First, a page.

Accused was detained awaiting trial on number of counts under Immigration and Refugee Protection Act in respect of advising on immigration matters as non-lawyer without authorization to do so. She was originally charged on May 7, 2014, and released on bail on July 15, 2014. On September 17, 2015 she was arrested and charged with breaching bail and committing further offences under Act. Following revocation hearing, her bail was cancelled in November 2015 and she was detained on all charges on December 8, 2015 following show-cause hearing. Preliminary hearing was commenced for each of May 2014 charges and September 2015 charges. Before receiving decision on preliminary hearings, Crown preferred direct indictment on December 11, 2016, with respect to all charges under Act. Direct indictment was filed under s. 577 of Criminal Code. Original charges, including breach of bail charges, were stayed on January 5, 2017. While detained, accused initiated multiple proceedings including two-part habeas corpus application. Proceedings commenced by accused were dismissed and she remained in custody pending trial under new indictment. Accused appealed denial of habeas corpus relief. Decision of application judge was set aside for failure to give adequate reasons and new bail review hearing was to be held forthwith. New habeas corpus hearing adjourned pending outcome of bail review. Under s. 523(1.2) of Code, previous detention order continued to apply in respect of new indictment. Purpose and effect of s. 523(1.2) of Code are to continue previous detention order and make it apply to new indictment. Any stay of original charges has no effect on ongoing status of original detention order. Accused had now spent 18 months in custody. Over 16 months had passed since her re-arrest on charges that she breached her bail. While new charges she allegedly committed while on bail were proceeding, charges that she failed to comply with bail had been stayed. Maximum sentence for five of counts with which accused was charged was two years and five years for sixth count. Accused had been in custody for further six months since dismissal of habeas corpus application and had two further bail reviews. Serious liberty issue now existed and this issue was best addressed in context of bail review. Although accused had argued issue before it did not appear to have been fully considered. More time had passed and breach of bail charges had now been stayed, and these were new factors that may well affect considerations of judge when determining issues on bail review.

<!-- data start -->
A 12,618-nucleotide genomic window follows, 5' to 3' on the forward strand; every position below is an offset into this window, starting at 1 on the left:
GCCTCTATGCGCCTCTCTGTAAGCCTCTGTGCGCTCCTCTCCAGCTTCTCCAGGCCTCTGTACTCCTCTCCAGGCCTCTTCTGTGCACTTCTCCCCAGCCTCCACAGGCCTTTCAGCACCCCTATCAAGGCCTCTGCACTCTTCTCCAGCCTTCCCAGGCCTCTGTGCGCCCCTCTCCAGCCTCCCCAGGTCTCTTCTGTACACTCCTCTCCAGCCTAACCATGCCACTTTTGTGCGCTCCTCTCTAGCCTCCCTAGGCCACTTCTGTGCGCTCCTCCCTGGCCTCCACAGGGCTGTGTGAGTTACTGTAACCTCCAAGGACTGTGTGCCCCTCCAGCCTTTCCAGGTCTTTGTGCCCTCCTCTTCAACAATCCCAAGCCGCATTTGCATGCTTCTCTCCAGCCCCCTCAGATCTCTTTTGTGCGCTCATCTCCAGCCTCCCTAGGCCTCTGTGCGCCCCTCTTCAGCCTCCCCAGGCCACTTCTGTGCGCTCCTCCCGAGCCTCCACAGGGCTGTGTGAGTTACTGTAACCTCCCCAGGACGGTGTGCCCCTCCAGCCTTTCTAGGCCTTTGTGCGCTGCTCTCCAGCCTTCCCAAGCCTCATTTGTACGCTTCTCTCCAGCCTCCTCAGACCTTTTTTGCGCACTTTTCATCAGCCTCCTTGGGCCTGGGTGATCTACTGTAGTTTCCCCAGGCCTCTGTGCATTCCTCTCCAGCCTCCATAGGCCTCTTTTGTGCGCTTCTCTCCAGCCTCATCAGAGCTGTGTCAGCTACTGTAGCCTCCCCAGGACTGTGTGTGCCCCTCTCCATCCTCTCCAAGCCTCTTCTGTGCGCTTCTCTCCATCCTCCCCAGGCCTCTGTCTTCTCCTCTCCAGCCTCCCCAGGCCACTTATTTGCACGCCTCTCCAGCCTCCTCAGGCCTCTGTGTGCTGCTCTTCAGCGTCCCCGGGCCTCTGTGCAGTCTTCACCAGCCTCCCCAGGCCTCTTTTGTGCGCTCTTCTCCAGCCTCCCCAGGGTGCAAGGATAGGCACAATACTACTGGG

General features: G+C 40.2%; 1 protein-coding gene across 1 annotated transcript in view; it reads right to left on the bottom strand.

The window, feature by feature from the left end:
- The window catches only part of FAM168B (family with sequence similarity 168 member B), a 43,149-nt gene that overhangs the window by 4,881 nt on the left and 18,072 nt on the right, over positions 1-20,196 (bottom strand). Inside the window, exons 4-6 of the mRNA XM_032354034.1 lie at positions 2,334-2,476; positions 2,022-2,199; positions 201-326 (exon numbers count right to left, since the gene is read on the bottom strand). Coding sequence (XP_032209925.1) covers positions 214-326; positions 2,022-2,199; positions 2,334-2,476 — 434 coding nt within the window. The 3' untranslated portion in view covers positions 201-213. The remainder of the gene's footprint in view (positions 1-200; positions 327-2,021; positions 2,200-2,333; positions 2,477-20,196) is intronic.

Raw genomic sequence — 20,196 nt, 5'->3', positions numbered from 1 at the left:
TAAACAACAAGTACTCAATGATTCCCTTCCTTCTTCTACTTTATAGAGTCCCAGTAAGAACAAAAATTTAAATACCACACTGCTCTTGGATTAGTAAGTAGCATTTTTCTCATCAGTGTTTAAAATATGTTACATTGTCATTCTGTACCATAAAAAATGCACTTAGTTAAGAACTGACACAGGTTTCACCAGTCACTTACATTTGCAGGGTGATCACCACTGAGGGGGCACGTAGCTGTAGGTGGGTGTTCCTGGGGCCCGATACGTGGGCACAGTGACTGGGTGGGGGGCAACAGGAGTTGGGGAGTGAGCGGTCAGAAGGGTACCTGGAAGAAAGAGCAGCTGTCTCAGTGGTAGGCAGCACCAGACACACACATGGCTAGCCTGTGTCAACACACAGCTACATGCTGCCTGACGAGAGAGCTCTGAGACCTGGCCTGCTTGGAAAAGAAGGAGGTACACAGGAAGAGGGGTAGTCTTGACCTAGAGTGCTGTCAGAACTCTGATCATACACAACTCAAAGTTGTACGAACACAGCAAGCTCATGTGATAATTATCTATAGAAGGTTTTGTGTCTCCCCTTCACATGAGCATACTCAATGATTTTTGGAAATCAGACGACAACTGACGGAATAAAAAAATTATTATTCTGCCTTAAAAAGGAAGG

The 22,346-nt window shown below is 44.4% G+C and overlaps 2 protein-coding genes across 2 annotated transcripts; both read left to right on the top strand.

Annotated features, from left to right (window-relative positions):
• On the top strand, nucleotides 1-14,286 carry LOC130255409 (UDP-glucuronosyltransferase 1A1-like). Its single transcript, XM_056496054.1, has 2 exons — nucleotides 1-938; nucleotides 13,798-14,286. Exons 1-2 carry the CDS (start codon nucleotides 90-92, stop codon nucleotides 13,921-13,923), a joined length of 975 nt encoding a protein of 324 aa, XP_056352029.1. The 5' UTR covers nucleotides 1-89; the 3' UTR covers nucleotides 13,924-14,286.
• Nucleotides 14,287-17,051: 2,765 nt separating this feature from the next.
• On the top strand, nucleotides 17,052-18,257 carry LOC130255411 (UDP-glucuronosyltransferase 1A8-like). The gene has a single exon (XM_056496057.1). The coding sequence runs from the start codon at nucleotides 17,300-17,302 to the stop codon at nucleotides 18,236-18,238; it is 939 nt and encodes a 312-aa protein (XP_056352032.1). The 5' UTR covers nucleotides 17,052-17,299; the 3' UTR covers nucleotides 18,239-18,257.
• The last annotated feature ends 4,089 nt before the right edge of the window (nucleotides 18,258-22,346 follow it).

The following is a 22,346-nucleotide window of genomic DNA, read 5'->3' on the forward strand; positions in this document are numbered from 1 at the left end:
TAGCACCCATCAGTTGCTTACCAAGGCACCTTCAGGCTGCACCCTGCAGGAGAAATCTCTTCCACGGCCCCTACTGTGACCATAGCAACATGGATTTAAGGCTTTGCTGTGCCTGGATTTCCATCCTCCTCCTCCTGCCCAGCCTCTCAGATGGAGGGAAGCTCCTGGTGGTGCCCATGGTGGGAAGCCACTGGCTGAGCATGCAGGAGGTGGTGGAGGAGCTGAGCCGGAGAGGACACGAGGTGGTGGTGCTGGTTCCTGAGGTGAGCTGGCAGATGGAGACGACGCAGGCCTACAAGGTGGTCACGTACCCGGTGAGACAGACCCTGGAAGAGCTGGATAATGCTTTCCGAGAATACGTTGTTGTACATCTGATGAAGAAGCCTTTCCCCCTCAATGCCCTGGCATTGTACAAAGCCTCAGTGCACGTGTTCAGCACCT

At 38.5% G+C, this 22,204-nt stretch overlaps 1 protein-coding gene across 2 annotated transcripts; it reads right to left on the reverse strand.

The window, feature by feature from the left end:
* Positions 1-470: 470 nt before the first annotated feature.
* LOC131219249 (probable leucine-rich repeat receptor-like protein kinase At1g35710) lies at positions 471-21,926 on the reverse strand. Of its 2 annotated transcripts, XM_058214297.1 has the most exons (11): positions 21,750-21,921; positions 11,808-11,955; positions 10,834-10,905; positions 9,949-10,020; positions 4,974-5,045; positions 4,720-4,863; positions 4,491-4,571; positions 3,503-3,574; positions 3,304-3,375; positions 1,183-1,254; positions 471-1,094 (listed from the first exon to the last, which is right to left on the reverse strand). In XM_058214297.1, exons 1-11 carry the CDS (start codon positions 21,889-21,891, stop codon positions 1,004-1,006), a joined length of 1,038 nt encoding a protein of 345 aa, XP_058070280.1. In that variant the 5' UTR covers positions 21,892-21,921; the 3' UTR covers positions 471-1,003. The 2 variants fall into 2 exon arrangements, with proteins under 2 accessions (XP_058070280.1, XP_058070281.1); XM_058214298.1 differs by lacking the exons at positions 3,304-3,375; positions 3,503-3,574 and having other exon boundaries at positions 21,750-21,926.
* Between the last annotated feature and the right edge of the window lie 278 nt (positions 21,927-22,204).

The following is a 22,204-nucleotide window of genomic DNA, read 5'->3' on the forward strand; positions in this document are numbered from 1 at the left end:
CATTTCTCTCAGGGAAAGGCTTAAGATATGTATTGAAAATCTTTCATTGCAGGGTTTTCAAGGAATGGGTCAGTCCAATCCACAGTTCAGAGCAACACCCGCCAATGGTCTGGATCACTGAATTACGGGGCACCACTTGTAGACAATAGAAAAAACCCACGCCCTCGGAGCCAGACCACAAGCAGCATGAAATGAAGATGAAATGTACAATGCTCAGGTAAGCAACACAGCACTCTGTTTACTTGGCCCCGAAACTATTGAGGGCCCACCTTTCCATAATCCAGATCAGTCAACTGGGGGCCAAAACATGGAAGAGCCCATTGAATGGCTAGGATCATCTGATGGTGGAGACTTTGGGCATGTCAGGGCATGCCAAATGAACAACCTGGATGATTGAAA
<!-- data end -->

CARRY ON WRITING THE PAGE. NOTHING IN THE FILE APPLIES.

R. v. Codina (2017), 2017 CarswellOnt 1109, 2017 ONCA 93, K. Feldman J.A., Paul Rouleau J.A., and K. van Rensburg J.A. (Ont. C.A.).